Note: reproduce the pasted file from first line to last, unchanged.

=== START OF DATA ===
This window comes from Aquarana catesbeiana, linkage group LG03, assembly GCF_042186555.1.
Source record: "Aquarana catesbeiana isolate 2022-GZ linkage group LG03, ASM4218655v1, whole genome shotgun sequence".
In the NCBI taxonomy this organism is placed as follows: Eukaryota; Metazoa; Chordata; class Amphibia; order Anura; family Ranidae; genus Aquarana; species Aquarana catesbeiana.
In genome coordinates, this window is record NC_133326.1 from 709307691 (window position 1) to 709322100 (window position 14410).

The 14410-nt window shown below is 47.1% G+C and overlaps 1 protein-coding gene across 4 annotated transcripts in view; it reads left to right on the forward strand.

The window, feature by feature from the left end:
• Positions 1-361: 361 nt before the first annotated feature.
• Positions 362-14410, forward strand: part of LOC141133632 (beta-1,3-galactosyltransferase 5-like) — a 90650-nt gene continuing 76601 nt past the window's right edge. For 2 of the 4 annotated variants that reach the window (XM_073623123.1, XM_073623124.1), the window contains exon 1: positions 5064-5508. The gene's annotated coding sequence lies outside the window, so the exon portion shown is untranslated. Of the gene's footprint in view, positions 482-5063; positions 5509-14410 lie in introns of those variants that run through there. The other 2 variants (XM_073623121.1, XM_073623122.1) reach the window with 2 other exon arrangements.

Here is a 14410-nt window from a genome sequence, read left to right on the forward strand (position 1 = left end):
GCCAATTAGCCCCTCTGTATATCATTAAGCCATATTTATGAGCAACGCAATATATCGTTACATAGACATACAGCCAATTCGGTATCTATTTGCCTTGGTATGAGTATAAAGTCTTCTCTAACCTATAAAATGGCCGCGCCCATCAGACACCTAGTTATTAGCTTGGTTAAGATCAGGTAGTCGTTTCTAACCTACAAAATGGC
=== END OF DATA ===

This window comes from Aquarana catesbeiana, linkage group LG03, assembly GCF_042186555.1.
Source record: "Aquarana catesbeiana isolate 2022-GZ linkage group LG03, ASM4218655v1, whole genome shotgun sequence".
In the NCBI taxonomy this organism is placed as follows: Eukaryota; Metazoa; Chordata; class Amphibia; order Anura; family Ranidae; genus Aquarana; species Aquarana catesbeiana.
In genome coordinates, this window is record NC_133326.1 from 709307691 (window position 1) to 709322100 (window position 14410).

The 14410-nt window shown below is 47.1% G+C and overlaps 1 protein-coding gene across 4 annotated transcripts in view; it reads left to right on the forward strand.

The window, feature by feature from the left end:
• Positions 1-361: 361 nt before the first annotated feature.
• Positions 362-14410, forward strand: part of LOC141133632 (beta-1,3-galactosyltransferase 5-like) — a 90650-nt gene continuing 76601 nt past the window's right edge. For 2 of the 4 annotated variants that reach the window (XM_073623123.1, XM_073623124.1), the window contains exon 1: positions 5064-5508. The gene's annotated coding sequence lies outside the window, so the exon portion shown is untranslated. Of the gene's footprint in view, positions 482-5063; positions 5509-14410 lie in introns of those variants that run through there. The other 2 variants (XM_073623121.1, XM_073623122.1) reach the window with 2 other exon arrangements.

Here is a 14410-nt window from a genome sequence, read left to right on the forward strand (position 1 = left end):
GCCAATTAGCCCCTCTGTATATCATTAAGCCATATTTATGAGCAACGCAATATATCGTTACATAGACATACAGCCAATTCGGTATCTATTTGCCTTGGTATGAGTATAAAGTCTTCTCTAACCTATAAAATGGCCGCGCCCATCAGACACCTAGTTATTAGCTTGGTTAAGATCAGGTAGTCGTTTCTAACCTACAAAATGGC